With an agent network that competes with the largest insurers, Allstate is committed to local service through local agents. Nevada homeowners are nearly certain to find an agent nearby who will spend the time needed to explain your coverage and options.
Get an auto quote as well; Allstate offers discounts for bundling both policies. Discounts are also available for seniors, new homebuyers, being claims free, and home safety features.
Check out Benzinga’s Allstate Home Insurance Review.
5. Liberty Mutual
Liberty Mutual’s Home Protector Plus pays for unexpected cost overruns when rebuilding your home and extends full replacement cost coverage for your belongings. Many insurers only insure personal belongings for a depreciated value—taking points and dollars off for wear and tear based on age.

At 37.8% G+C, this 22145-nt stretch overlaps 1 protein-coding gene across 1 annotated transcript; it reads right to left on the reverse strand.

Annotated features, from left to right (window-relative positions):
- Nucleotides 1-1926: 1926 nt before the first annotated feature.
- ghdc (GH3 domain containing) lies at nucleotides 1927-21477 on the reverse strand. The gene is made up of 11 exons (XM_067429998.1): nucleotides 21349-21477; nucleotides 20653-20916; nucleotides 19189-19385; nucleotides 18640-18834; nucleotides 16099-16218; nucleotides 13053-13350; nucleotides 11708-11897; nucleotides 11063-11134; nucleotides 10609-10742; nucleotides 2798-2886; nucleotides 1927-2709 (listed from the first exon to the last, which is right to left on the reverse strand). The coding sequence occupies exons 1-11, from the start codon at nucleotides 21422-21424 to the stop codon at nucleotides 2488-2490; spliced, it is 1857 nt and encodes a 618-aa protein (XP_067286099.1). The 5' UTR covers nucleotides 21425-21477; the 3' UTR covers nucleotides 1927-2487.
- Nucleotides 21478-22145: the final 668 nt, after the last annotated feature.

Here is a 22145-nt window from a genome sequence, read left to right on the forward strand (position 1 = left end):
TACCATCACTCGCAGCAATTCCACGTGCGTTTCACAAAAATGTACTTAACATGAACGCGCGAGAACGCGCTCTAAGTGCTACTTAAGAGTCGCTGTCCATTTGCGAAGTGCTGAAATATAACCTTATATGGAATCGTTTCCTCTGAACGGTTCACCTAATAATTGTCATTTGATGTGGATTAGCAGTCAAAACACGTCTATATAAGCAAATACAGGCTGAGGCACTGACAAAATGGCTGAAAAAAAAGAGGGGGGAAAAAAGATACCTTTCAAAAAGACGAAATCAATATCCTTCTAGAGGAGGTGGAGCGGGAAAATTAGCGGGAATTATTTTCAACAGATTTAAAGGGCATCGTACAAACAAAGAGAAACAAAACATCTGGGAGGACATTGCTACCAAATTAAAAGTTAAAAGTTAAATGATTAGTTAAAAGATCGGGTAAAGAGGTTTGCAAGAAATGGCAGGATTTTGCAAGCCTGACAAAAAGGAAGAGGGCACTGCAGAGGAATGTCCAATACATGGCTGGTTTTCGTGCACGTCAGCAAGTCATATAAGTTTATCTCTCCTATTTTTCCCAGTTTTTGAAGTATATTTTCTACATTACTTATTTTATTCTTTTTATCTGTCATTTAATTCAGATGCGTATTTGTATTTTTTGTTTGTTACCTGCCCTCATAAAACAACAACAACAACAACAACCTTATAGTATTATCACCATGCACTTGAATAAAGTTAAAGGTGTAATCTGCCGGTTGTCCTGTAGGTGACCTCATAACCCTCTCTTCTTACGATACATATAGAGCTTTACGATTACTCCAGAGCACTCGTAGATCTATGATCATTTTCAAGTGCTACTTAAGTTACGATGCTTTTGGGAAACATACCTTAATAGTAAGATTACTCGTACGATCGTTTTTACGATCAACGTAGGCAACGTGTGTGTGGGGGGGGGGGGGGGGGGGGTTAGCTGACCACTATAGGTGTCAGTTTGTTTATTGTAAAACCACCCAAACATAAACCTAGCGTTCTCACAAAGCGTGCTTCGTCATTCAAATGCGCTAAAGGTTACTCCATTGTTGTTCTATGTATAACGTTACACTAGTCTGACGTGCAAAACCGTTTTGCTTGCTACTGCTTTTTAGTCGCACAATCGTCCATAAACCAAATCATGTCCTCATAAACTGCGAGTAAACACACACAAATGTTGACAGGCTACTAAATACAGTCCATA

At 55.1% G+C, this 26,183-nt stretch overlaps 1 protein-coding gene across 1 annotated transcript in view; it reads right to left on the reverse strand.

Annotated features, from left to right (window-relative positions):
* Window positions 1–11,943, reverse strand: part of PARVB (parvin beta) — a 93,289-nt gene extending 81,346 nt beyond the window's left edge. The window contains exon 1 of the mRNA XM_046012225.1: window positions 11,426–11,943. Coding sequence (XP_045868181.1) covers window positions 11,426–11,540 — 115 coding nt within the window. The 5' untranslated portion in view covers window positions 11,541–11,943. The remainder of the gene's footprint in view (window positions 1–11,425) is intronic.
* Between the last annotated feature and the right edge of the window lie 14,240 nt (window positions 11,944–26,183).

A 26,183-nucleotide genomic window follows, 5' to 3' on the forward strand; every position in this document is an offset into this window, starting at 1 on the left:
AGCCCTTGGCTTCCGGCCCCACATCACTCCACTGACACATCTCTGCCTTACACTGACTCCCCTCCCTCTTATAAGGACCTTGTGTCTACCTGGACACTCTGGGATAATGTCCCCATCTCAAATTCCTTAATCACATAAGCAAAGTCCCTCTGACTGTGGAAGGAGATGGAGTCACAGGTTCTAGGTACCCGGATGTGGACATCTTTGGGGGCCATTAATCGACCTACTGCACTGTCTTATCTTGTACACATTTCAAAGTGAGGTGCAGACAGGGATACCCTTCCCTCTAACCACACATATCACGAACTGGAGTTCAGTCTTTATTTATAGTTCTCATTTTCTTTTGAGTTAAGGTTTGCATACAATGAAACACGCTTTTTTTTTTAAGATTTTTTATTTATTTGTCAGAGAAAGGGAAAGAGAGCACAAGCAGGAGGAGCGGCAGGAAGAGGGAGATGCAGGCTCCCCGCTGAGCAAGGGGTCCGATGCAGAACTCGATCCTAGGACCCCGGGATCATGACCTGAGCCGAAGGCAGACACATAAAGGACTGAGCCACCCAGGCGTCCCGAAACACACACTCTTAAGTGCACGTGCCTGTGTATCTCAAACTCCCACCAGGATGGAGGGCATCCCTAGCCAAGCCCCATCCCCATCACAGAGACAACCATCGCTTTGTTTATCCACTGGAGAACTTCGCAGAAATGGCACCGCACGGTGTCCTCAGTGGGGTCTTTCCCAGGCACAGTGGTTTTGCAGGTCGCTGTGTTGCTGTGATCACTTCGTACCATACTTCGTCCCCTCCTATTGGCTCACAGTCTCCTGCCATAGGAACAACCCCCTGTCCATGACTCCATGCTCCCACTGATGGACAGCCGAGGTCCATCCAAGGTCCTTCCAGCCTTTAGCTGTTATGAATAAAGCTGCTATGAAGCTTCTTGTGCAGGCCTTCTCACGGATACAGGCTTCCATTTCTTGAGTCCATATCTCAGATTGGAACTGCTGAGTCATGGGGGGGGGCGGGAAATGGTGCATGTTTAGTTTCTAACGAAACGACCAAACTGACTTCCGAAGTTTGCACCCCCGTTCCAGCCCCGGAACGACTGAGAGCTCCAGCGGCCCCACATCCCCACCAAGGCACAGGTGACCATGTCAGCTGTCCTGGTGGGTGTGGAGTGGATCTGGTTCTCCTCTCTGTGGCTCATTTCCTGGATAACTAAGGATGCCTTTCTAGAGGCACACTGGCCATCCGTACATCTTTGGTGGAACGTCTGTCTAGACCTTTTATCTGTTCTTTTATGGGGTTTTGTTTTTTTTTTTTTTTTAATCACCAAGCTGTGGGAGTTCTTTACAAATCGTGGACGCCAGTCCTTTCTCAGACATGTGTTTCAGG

In the real world, replacing an item requires buying a new one, and replacement cost coverage recognizes this fact. It’s insurance that works the way we expect insurance to work. Liberty Mutual offers more discounts than many of its competitors, increasing the ways to save. Be sure to get a quote and compare coverage.
Insurance can be tricky business and the way homeowners insurance policies are structured isn’t always in the best interest of consumers. However, in many cases, you have the opportunity to change the default coverage options, add new coverages, or adjust deductibles to fit your budget.